Governor Lamont has suggested he may be open to dropping the statewide mask mandate for schools leaving the decision up to local districts, but teachers and school staff say infection rates in Connecticut are still too high, and we must continue to follow public health guidelines.
Teachers, paraeducators, school nurses, custodians, food service, and other public education professionals are calling on state officials to follow the science when it comes to student and staff safety. Labor leaders representing nearly 60,000 school employees across Connecticut are urging masks be worn by all, regardless of vaccination status, to protect against the latest COVID-19 surge.
“We have remained among the safest states throughout this pandemic because elected leaders have heeded the call to ‘follow the science,’” said AFT Connecticut President Jan Hochadel. “It has provided a reliable road map for the numerous tough decisions we’ve faced as labor leaders and educators. There is no sound reason to veer off course now and put the health and safety of our members and their students at greater risk.”
Speaking at today’s State Board of Education meeting, CEA President Kate Dias said that leaving masking decisions up to local districts will place an unfair burden on teachers.
“Local control makes it a political volleyball, and teachers are stuck in the middle,” said Dias. “Teachers don’t want to be stuck in the middle on yet one more thing. They’ve been in the center of so many debates over the last year and a half—we cannot do that to our educators. There needs to be a decision at the state level setting expectations for schools to keep them open and safe while recognizing the limitations of our facilities.”
“Connecticut teachers want our schools to be open and safe, so they can care compassionately for their students,” said CEA Vice President Joslyn DeLancey. “We know there will be a time when we can say the need for masks in schools is over, but right now that’s premature. We want to keep schools open, we want to support our teachers, and of course we want to support and care for all of our students, with all of their diverse needs. To do that we need our teachers in-person, healthy, and able to teach.”
Watch Dias’ and DeLancey’s comments to the State Board of Education today.
Unlike large stores or office buildings, such as the one where today’s State Board of Education meeting was held, most school classrooms do not have high ceilings and updated HVAC systems. Dias said that to ensure proper ventilation, teachers must leave classroom windows open—a tough prospect in the middle of winter.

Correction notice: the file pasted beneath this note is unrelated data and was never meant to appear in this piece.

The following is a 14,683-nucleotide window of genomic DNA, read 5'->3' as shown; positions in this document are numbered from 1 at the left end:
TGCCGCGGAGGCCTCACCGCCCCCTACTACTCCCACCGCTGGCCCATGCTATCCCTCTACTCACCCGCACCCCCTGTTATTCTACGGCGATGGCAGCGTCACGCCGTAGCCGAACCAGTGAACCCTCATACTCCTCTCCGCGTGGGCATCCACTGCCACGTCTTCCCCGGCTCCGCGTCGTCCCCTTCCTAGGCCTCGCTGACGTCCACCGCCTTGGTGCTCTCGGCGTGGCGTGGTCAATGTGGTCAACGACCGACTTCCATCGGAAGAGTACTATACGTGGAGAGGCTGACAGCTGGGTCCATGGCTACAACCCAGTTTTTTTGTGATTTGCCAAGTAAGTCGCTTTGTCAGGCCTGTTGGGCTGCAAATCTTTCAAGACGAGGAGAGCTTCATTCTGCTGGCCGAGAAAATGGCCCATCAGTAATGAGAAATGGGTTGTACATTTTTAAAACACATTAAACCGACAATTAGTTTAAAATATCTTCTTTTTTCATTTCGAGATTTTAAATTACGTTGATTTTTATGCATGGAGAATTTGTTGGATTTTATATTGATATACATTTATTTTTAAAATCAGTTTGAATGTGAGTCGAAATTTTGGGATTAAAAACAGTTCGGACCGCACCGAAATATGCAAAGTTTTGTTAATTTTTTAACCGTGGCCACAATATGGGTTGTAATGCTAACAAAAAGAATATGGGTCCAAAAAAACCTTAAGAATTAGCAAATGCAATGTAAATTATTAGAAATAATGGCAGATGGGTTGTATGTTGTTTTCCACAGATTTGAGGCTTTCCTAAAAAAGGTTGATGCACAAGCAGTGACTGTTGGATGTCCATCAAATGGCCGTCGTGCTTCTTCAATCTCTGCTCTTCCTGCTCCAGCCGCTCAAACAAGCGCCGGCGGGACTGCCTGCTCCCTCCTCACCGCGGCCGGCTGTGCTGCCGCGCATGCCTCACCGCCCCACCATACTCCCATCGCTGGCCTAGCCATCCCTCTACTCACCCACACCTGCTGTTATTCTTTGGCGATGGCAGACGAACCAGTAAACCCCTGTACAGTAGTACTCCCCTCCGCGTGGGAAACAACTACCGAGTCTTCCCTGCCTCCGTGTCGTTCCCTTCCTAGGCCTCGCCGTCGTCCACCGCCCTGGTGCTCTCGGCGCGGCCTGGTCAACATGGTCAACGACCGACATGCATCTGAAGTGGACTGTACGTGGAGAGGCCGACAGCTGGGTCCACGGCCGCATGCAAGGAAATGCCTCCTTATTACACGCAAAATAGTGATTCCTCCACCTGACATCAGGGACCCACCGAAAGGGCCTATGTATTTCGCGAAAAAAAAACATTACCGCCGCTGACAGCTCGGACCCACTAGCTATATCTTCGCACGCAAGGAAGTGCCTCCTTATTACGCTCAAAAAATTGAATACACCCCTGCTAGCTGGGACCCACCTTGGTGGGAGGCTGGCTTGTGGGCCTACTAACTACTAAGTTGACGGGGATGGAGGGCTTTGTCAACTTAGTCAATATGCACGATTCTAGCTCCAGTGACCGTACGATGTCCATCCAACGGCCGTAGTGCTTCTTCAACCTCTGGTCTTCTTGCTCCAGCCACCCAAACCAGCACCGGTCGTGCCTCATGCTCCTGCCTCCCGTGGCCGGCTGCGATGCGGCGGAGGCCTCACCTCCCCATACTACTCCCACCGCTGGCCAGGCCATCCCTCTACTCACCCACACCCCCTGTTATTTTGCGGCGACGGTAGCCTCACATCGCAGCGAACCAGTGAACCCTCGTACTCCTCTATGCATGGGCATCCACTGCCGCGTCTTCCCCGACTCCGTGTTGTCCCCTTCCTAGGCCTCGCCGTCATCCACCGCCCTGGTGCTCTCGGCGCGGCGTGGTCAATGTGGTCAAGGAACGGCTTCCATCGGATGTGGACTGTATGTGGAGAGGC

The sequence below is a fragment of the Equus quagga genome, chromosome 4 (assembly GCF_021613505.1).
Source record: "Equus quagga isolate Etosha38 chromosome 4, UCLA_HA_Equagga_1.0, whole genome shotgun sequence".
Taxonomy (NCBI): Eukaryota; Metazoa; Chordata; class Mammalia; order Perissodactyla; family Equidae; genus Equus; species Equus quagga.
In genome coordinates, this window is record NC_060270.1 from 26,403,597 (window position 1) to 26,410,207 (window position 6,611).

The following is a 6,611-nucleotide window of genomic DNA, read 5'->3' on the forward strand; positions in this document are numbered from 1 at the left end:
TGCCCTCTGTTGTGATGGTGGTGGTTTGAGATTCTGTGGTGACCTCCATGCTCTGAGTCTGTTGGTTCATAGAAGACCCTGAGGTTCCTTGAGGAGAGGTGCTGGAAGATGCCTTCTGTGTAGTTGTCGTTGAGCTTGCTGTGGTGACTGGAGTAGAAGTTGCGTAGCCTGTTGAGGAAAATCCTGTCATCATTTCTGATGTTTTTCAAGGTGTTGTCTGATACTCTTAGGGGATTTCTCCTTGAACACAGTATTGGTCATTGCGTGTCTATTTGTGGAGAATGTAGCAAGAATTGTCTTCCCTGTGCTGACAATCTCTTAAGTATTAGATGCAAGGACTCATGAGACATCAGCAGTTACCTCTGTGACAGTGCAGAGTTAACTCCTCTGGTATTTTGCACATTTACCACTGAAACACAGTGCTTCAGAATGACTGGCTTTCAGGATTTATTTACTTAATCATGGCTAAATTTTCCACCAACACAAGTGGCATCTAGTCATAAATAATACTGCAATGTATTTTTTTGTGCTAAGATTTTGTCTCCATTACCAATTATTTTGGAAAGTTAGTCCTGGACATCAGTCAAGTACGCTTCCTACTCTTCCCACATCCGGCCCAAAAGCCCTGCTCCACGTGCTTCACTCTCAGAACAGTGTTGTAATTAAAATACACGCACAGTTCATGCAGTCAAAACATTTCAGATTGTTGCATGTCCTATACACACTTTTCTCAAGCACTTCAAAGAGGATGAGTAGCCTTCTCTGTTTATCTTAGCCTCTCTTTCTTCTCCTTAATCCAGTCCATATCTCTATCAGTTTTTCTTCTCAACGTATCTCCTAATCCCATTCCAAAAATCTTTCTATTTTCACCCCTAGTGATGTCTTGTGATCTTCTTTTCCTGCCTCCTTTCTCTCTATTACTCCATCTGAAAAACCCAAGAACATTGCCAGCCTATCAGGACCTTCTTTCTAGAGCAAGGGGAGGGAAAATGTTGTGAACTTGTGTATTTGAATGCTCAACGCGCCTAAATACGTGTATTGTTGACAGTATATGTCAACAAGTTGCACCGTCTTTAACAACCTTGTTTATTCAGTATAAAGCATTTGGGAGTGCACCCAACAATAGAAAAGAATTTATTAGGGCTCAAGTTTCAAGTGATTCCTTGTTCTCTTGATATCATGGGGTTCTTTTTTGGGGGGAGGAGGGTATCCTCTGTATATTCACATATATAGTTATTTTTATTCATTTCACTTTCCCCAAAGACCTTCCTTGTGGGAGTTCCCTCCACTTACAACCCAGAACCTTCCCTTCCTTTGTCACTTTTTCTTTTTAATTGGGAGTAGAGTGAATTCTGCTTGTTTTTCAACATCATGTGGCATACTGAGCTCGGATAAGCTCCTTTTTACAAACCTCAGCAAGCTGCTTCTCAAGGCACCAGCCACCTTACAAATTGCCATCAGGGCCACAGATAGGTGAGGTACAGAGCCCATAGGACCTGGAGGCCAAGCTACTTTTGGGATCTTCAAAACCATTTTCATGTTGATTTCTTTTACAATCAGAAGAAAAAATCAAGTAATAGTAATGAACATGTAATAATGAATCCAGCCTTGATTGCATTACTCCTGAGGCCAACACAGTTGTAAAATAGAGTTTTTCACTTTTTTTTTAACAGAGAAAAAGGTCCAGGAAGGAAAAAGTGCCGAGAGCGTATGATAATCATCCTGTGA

“We recognize the desire to get through this, to the next phase in the pandemic, but we’re cautious given what we just witnessed with the omicron surge. We want to stay in school, and masks are one of the only mitigation strategies we still have, so lets keep them in place a little longer. No one wants masks to be a permanent fixture in schools, but teachers are saying, ‘Give this a little more time, let’s get through this surge.'”
She continued, “Let’s not forget we still have large numbers of unvaccinated students in our classrooms, and COVID sub-variants are proving more transmissible. We must continue to do all we can to keep students and staff safe and schools open.”
During a recent press briefing Dr. Ulysses Wu, Hartford HealthCare’s chief epidemiologist, gave his professional recommendation on masks in schools. “We are still not in a great place at this point. That’s why I’m not a politician and I can’t make those decisions but from a science standpoint, it certainly makes sense to have masking. When to remove that masking, that remains to be seen at this point.”
Dias asked State Board of Education members to consider what teachers are facing right now. “Teachers are sitting in poorly ventilated spaces with mostly unvaccinated individuals doing the very best they can to get through an unprecedented situation. I ask that you support continuing this mandate just a little longer. We look forward to the day when our positivity rates are low and our vaccination rates are high in our schools. That’s just not where we are today.”
Governor Lamont’s current statewide mask mandate for schools is set to expire February 15 unless the legislature takes action to extend it.